This weekend, Austin’s HavenCon offers a safe place for gay gamers and sci-fi fans to get their nerd on


GEEK GIRL EXTRAORDINAIRE | A staple in Texas’ cosplaying blogger community, Mia Moore is a featured panelist at HavenCon in Austin this weekend. (Photo courtesy

CHAKA CUMBERBATCH  | Contributing Writer

If you or a gay nerd in your circle of friends is headed down to Austin this weekend, chances are it’s to attend the maiden voyage of HavenCon. The geeks can’t stop talking about it, and for good reason: HavenCon is not only the first (and only) queer gamer and fantasy convention of its kind in Texas; it’s also been a long time coming.

“For me, HavenCon represents just what the name implies,” says Shane Brown, the heart, soul and founder of HavenCon. “A haven. A place where LGBTQA geeks, gamers, nerds — and anyone else with a passion for something that may be different — can come together to discuss the things they love with those that influence them.”

So say you’re a gay geek with nothing to do this weekend: You’ve run out of episodes of Young Justice to re-watch, you’re impatiently waiting on a new issue of Bitch Planet (which you should be reading), and your Tumblr dash has flatlined. Is it worth the drive to Austin?

Obviously. Among other things, expect to find a variety of gaming tournaments, incredible special guests (including Legend of Korra stars Janet Varney and P.J. Byrne), a selection of panels and even a Big Gay Cosplay Wedding.

“It’s a way for the geek culture to stand together in solidarity for marriage equality here in Texas,” Brown explains. Seriously? (I’d kill to crash it, and I’m a bride-to-be myself, so I know better … but I don’t care.)


SUPERFAN | Shane Brown founded Austin’s Gay Austin Geeks in 2012, but this weekend launches Texas’ first-ever fantasy con specifically targeting the LGBTQA community.

It’s all part of Brown’s mission to build an inclusive community of fanboys and -girls. Brown started the Gay Austin Geeks group in 2012, and has seen firsthand the amount of time, energy and dedication it takes to put an event of this magnitude together, particularly in conservative Texas.

“From my perspective, it is more difficult [doing something like this here] than in say, San Francisco, where it’s pretty much a given that everyone is OK with the LGBT community,” Brown says. “But I have to say, our sponsors and vendors have shown awesome support. I was initially worried I may not find enough, and here we are with a waiting list! I’m completely blown away.”

HavenCon panelist Mia Moore, a Texas-based cosplayer, blogger and geek girl extraordinaire, agrees. “While I’ve always seen geek spaces as inclusive, I know that geeks can be just as hurtful as anyone else, intentionally or not. I think knowing that HavenCon is a safe space will encourage those who are nervous about conventions to come.”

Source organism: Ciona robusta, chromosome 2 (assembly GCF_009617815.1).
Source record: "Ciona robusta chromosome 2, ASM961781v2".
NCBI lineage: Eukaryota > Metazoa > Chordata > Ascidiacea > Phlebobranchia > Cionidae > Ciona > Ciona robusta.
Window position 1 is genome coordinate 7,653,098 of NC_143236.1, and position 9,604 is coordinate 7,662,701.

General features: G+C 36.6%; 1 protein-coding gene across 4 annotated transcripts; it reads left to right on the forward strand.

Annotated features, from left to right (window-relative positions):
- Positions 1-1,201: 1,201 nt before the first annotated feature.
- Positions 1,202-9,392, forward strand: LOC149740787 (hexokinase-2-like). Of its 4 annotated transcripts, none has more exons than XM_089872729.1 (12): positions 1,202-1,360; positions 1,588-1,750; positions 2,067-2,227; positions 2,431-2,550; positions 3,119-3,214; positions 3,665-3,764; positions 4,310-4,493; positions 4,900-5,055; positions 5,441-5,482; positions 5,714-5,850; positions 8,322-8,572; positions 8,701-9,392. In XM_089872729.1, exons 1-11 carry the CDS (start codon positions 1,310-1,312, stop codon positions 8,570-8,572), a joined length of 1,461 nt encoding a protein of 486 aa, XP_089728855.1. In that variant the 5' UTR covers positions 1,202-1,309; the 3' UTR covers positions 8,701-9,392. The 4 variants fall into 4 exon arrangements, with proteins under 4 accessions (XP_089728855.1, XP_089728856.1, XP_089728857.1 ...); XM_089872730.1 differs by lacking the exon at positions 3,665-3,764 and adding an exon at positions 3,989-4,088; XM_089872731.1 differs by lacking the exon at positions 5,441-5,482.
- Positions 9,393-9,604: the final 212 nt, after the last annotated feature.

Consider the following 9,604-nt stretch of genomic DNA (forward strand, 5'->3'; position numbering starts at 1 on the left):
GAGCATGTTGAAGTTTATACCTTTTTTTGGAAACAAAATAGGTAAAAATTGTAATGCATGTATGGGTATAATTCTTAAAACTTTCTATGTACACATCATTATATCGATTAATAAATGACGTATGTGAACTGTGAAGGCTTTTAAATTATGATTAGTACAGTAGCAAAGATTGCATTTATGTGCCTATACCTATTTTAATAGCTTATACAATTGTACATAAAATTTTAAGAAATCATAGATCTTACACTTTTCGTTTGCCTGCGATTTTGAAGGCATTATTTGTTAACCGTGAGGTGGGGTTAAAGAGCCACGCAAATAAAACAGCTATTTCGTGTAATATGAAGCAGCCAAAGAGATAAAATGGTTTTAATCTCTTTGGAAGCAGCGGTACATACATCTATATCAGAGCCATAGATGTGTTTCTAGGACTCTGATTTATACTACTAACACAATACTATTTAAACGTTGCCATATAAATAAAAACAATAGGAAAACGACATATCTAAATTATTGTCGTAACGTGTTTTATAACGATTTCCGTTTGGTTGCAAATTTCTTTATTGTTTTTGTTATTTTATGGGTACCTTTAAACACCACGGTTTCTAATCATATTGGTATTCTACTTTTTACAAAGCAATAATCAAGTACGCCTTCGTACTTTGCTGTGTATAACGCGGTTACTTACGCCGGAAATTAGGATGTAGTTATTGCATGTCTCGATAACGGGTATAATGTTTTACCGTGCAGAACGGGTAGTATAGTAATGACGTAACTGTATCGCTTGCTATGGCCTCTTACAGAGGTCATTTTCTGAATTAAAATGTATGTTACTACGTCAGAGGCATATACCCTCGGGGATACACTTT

A staple in the Texas geek-girl blogger community, Moore will serve on several panels this weekend, including Bi Visibility and Representation, Cosplay for Beginners and Allies and the Community. “I’m most excited to talk about how bisexuality is portrayed in the media — or specifically, how it is usually avoided or misrepresented,” Moore says. “I’m also all about finding your own form of self-expression, so I hope lots of people come to our cosplay panel and learn how to get started.”

HavenCon is the latest in a line of up and coming LBGTQA conventions, and finds itself in good company among predecessors such as Bent Con, GaymerX and Flame Con, to name a few. Brown is optimistic that HavenCon will be welcomed warmly by its target audience, even in the midst of oppressive legislation and a sea of red.

“Obviously we aren’t known to be the most LGBT-friendly [state],” Brown says, “but that is also what has really made something like this important to people. It’s away for everyone to get together and show pride in our community and those that support us. We hopefully have found a way to bring the community and supporters together in a safe environment that is free of judgment and prejudice. I make myself available to everyone. And even if you’re just curious as to what issues the LGBT geeks/gamers are interested in, come in and listen. Everyone is welcome here.”

Holiday Inn Midtown, 6000 Middle Fiskville Road, Austin. April 4 and 5.

This article appeared in the Dallas Voice print edition April 3, 2015.